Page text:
Wednesday, August 1, 2012

Book Whisperer Inspiration

I am a nerd you guys, I will admit it, but I will take so many of you down with me if you make fun of me! I think part of the definition of teaching is "nerd".  Isn't it?  Wikipedia defines it... Nerd is a derogatory stereotype of a person typically described as socially-impaired, obsessive, or overly intellectual. 
Yep.. the shoe fits! Teachers love learning we like to be challenged and sometimes it can come off as "obsessive, or yes, shocking, overly intellectual! :)  I have taken nerdy to a whole new level thanks to Donalyn Miller. Many of you may know her as The Book Whisperer, but now I know her as the woman I had lunch with last week! The woman who showed me pictures of her granddaughter, the woman who gave me book recommendations, the woman who signed my copy of The Book Whisperer, the woman who told me about her up and coming book and her process of writing it, and the woman who has inspired me to READ more! And MORE... and WAY MORE than that!

I was fortunate enough to be presenting at a conference for Scholastic where she was the Keynote! The night before at the dress rehearsal, they asked for volunteers of who may want to share her lunch table... and my hand SHOT up! It took everything in my being to stay calm and not shriek when she shook my hand.  This woman knows her stuff and she is so down to Earth about it!

One thing I came away knowing from this Keynote is that I need to be more well read! I've heard about the Book a Day Challenge- have you? I just haven't made it a point to DO it!
I find time to read for myself, but I don't know nearly enough about children's literature and I realized that as she was speaking. This woman is so well read- she knows her stuff! And she is so humble about it! She talks about books like the rest of us talk about Reality T.V.   A friend of mine sent me a quote the other day and I think it sums up my impression of Donalyn...

"Her reputation for reading a great deal hung about her like the cloudy envelope of a goddess in an epic."
Henry James, The Portrait of a Lady

And look how she signed my book! OMG! I am a nerd, but this brings me such great joy!

So she inspired me. And then that night I found a link to the 100 Best Children's Books...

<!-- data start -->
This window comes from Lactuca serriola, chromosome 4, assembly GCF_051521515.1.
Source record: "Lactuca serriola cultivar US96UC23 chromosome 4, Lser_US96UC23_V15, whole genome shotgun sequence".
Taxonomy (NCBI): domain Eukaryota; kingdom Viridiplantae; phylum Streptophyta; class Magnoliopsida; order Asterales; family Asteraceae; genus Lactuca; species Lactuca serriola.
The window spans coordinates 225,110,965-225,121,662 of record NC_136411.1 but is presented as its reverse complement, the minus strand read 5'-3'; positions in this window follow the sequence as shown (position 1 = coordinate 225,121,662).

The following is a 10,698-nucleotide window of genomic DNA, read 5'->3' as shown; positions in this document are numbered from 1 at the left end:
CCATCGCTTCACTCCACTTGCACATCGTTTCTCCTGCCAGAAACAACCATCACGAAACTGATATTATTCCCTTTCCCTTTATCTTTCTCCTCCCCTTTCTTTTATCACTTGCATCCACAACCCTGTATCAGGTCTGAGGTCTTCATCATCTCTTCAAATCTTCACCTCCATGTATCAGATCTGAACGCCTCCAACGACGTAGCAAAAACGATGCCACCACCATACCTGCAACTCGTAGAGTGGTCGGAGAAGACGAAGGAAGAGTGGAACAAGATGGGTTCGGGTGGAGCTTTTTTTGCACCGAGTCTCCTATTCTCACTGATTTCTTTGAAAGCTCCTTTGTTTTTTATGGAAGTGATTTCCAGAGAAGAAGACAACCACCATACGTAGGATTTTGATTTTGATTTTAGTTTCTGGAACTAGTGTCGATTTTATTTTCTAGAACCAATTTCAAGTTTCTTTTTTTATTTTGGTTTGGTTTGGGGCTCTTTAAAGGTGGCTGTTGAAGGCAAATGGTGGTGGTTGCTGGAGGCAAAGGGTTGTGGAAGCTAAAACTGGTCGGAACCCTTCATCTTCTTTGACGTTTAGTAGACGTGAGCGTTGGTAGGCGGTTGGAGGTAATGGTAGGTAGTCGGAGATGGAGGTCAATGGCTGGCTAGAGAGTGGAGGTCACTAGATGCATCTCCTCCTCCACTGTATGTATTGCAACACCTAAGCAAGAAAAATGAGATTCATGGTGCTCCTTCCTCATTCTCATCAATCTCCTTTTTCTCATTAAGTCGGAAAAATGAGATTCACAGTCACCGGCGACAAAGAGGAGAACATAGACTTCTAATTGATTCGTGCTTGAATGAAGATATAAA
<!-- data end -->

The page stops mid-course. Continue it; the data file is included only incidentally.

So how many have you read? Really READ... meaning you remember what it was about? Be honest. Go to the link and make a tally!

I am only at 28 out of 100!!?? That is barely over 25%! Not good enough! So I have a challenge to myself. I have GOT to know more of these books and I have got to know more about children's lit because it is my job!

I know there are lots of books for adults out there- and not enough time to read all of them, but now I've made myself a challenge. I will trade off! One adult lit for one young adult lit/children's lit book.  Can you take the same challenge?

Yes we need to be well read, but we don't have the luxury of just reading as adults. We have to read so that we know how to teach reading to young children! I challenge you to read one book for you... and one book for them! Yes- the books for your students will be below your Lexile Level- but I assure you, Fifty Shades of Grey was too!

Oh- and what were those book recs from Donalyn... she said if you are only going to read THREE- these are the ones to read...

One for the Murphys- I've already read it and it was GREAT
Wonder- On my "to read" list
The One and Only Ivan- (Will be reading NEXT- after my "adult" book- Prague Winter)

Please comment on this post...what are you inspired to do?


  1. I am so happy that you are blogging about The Book Whisperer. I am currently re-reading it, and it is full of so much inspiration and good practices. I think that EVERY teacher should read it!!!

    I just finished reading the part of book where Donalyn is talking about "genre requirements" for her students. Reading your post got me thinking. I think for me, that I need to start reading from a wider range of genres. I do read a lot of "kids" books, but I seem stuck in the fantasy genre. As a mentor of readers, I think that it hurts my kids who love "Hatchet" and "The Babysitters Club," because I can't recommend them books from those genres. So, I'll keep reading my fantasy, but my goal is to read one non-fantasy book for every fantasy book I read. That will make me a more rounded reader, and maybe I might find something I like. I can't wait until my students start making recommendations!

    One thing about the teacher reading "kids" books...The kids love it when the teacher checks out books from the school library. There will be a waiting list of kiddos wanting to read what the teacher read. :)

  2. Dear Melissa,

    It was a pleasure to meet you and discuss our shared obsessions for teaching, books, and kids. If that makes us BOTH nerds, I am proud to wear that label.

    I hope you enjoy a wonderful year of reading and learning. I look forward to the day our paths cross, again.


  3. I scored a 78 out of 100 on that list...and several of the ones I hadn't read are on my desk right now to look at. I have the OPPOSITE problem you have! I read so much YA/children's lit as a part of my job, and then those books lead to sequels and trilogies and before you know it, reading an "adult" book is an accomplishment. The problem is, YA lit is so good! It's written for a tough crowd, so it HAS to be good, and it is. It's fast-paced, exciting, well-written, moving, funny. But it's still written for teens. Every once in a while, when I have down time at work, I find myself craving something with a little more meat to it. However, by the time that happens, I'm so far behind that I don't know what's good in the world adult lit! Suggestions are welcomed :) I think that I'm inspired to get outside of my YA lit bubble and dive into something more my age!


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